- 19 players (13.9%) have played significant minutes in the Premier League, Serie A or Bundesliga. I used my judgement here – i.e. Filip Lesniak (4 minutes) was excluded but Kevin Stewart (580 minutes) was included. Luis Binks (Serie A) would be a 20th player to include here if we were take into account the full range of intakes — he was in the 2018/19 intake.
- A further three players have played significant minutes in the Eredivisie: Ismail Azzaoui, Tomislav Gomelt and Marcus Edwards.
- 13 players (9.5%) have played significant minutes in the Championship; six of those were released and only Amos (possibly) and Markanday (possibly in the future) achieved a fee of £1m. None of them played more than 50 minutes for us.
- 17 players (12.4%) have played significant minutes in League One (of these; nine of those were released. Only Dean Parrett played more than 100 minutes for us).
- Ten (7.3%) players have played significant minutes in League Two (of these, nine were released, and one is still contracted to us (Jamie Bowden), and only Jake Nicholson and Cameron Lancaster (14 and 12 minutes respectively) played for us.
- Four players played in the Scottish Premiership — two released, two sold for nominal fees.
- Two players played in the Scottish Championship — one after being released, and Nathan Oduwa was there on loan and was eventually sold to Olimpija Ljubljana for a small fee.
- There are then players who have played at other decent levels across Europe and beyond, and at least 10 who have played in the National League and below.
- So that means 72 (52.6%) of our academy players have gone on to play in a top five league, the Eredivisie, the Championship, League One, League Two or the Scottish Premiership.
- There are 21 (15.3%) full internationals, including six full England internationals.
- NB: Omari Forson and Noni Madueke both left before joining the Academy as scholars.
Now for some comment.
53% of our academy players having played at those level feels quite low. I have nothing to compare to at other clubs, and I’m sorry to say that I don’t intend on doing this for other clubs — it was difficult enough for the club I’m actually interested in! If anyone knows of any similar analysis for other clubs, please do paste links in the comments. But yes, 53% feels low, though I think it’s improving significantly when considering hit rates of the more recent intakes.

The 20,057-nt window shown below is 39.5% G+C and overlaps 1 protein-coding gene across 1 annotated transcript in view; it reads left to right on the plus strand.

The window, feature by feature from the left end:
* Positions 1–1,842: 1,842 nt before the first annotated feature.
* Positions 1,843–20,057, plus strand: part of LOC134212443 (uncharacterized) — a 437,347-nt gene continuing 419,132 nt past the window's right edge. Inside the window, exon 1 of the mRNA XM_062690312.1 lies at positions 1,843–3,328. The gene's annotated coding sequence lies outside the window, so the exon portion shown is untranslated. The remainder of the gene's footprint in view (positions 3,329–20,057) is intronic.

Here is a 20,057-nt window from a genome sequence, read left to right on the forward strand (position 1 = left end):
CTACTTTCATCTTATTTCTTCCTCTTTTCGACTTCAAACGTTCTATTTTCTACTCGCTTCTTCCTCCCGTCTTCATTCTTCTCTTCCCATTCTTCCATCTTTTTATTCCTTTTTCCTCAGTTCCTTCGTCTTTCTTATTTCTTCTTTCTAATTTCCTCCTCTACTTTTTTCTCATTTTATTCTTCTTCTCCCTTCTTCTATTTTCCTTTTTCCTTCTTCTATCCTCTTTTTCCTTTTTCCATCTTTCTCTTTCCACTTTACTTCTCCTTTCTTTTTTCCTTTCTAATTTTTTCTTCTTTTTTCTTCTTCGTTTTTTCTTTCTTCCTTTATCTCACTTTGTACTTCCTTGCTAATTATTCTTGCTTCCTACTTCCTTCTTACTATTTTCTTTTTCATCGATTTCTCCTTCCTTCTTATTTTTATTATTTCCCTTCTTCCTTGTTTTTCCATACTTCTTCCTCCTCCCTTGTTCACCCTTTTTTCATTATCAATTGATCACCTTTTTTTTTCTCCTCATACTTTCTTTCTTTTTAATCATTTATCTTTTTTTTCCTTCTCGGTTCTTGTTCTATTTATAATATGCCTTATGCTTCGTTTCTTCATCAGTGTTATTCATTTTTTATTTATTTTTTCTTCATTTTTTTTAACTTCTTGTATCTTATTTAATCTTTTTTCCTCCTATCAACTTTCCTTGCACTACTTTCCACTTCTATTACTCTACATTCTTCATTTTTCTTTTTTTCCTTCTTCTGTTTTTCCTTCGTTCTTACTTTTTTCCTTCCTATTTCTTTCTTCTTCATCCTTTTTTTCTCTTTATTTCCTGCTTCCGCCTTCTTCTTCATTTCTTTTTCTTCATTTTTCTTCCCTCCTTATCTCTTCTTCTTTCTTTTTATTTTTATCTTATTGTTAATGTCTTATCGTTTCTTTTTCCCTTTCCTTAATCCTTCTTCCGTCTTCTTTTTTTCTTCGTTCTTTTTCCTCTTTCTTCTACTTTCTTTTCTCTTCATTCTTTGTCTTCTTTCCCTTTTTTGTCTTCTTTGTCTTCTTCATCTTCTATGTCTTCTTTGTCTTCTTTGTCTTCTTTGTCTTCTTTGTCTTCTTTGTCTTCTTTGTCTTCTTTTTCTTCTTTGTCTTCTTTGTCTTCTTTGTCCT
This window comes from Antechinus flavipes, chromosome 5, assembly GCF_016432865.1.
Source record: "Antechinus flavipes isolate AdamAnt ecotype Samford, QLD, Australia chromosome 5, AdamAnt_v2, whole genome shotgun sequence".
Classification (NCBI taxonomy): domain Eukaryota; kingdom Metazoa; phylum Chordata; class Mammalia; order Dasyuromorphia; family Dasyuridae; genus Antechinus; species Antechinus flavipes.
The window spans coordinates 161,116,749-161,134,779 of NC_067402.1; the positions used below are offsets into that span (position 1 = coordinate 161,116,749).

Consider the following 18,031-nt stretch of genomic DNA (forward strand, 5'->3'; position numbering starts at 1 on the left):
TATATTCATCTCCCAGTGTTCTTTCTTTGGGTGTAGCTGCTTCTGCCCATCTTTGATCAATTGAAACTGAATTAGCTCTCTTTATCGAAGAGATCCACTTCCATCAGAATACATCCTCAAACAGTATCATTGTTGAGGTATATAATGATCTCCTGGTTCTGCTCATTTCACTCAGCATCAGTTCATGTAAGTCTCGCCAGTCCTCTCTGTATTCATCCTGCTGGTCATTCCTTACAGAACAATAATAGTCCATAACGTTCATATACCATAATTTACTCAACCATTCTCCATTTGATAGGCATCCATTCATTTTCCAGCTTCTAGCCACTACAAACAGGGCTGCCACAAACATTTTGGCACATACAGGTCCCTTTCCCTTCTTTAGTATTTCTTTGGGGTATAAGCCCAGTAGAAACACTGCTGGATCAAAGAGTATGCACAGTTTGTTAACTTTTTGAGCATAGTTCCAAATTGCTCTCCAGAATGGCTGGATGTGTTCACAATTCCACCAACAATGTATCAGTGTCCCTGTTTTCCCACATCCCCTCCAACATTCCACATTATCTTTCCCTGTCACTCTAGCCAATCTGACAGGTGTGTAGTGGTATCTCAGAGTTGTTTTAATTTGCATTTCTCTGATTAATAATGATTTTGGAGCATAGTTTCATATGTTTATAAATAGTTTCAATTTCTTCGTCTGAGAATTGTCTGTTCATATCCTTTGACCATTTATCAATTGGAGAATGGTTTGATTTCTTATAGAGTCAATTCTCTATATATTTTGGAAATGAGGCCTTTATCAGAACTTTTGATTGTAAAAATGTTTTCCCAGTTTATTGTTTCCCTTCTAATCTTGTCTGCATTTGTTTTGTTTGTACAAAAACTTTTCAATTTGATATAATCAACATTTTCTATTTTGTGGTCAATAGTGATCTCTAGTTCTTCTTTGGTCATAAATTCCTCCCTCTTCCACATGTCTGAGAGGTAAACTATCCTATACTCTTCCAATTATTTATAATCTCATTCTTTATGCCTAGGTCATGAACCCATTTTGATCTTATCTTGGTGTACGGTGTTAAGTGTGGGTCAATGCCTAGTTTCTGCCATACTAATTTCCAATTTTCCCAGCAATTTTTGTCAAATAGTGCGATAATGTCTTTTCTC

I believe — and this is something I went big on in my initial article — that we have been poor at maximising profit on players we have let go. There are numerous examples of players who have gone on to be worth a lot more than we let them go for. Some examples are: Adam Smith (undisclosed fee, understood to have been small), Ryan Fredericks (undisclosed fee, understood to have been small), William Troost-Ekong (released), Kevin Stewart (released), Milos Veljkovic (£400k), Paul-José Mpoku (undisclosed fee, understood to have been around £350k), Nathan Byrne (released), Jordan Archer (released), Lee Angol (released), Kane Vincent-Young (released), Joe Pritchard (released). We could argue over whether we might have expected to achieve a higher fee for even those sold for the highest price — Kyle Walker-Peters (£12m) springs to mind, a player sold at a fairly low point, who is now worth double what we sold him for.